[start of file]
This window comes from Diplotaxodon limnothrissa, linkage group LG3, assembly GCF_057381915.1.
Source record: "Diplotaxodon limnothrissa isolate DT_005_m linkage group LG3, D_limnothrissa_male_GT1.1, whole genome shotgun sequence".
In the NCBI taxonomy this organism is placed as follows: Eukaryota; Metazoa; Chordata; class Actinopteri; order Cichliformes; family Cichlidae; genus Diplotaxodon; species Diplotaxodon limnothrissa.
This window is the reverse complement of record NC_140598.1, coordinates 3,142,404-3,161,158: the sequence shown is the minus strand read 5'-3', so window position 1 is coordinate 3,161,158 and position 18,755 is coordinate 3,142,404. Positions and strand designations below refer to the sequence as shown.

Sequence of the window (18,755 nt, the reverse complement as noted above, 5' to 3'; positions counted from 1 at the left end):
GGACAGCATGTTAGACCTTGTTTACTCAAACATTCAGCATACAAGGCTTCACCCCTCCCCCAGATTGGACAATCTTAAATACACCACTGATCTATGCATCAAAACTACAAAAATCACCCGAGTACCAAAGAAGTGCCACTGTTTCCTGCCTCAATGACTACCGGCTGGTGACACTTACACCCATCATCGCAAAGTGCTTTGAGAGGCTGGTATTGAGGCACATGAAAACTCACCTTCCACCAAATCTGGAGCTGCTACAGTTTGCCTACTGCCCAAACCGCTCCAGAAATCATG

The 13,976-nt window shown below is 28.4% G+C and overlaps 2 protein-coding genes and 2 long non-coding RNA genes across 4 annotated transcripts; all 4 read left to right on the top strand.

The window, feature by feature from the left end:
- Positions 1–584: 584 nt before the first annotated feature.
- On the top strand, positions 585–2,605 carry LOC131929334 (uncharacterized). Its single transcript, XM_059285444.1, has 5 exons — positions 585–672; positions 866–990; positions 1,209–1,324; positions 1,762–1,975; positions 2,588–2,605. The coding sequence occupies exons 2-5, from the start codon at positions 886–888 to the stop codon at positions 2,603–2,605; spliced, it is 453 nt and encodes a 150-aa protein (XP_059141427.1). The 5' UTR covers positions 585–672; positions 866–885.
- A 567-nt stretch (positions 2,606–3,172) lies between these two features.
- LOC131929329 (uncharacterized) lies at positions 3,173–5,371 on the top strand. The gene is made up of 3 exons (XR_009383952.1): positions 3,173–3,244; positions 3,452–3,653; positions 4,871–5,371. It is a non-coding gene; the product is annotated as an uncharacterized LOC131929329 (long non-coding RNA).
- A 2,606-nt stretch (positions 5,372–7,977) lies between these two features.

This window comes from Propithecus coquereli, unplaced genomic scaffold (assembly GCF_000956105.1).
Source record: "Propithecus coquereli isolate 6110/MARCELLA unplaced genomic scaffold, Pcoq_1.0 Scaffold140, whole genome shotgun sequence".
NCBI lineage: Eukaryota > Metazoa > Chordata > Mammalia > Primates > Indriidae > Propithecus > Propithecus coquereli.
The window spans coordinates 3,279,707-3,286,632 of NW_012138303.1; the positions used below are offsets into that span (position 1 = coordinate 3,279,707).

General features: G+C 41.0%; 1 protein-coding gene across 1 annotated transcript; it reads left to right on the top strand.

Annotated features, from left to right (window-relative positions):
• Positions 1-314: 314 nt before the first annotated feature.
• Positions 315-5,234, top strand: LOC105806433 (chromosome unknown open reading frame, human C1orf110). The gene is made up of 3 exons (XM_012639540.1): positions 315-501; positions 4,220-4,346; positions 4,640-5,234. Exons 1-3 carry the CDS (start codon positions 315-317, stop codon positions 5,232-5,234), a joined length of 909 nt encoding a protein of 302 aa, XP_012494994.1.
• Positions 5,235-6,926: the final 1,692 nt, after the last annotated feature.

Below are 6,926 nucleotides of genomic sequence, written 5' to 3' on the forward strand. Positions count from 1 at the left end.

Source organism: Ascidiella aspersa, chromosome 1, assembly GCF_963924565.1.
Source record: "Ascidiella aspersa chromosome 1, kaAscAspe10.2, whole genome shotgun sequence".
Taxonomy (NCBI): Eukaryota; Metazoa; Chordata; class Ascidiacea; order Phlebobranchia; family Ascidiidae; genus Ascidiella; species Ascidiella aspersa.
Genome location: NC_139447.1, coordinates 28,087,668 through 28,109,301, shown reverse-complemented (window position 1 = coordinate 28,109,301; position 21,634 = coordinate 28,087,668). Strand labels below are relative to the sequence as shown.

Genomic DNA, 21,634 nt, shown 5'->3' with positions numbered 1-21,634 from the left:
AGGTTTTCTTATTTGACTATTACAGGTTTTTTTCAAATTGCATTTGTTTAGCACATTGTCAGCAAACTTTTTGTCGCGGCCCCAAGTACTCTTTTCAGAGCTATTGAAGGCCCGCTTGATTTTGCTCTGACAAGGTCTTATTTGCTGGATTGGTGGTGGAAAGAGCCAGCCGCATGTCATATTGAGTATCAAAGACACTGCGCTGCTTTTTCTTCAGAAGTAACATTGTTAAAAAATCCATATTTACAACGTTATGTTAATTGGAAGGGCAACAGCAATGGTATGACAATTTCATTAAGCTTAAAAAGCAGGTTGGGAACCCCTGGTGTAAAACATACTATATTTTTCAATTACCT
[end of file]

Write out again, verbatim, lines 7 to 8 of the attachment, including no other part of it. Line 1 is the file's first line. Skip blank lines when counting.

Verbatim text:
The 13,976-nt window shown below is 28.4% G+C and overlaps 2 protein-coding genes and 2 long non-coding RNA genes across 4 annotated transcripts; all 4 read left to right on the top strand.

The window, feature by feature from the left end: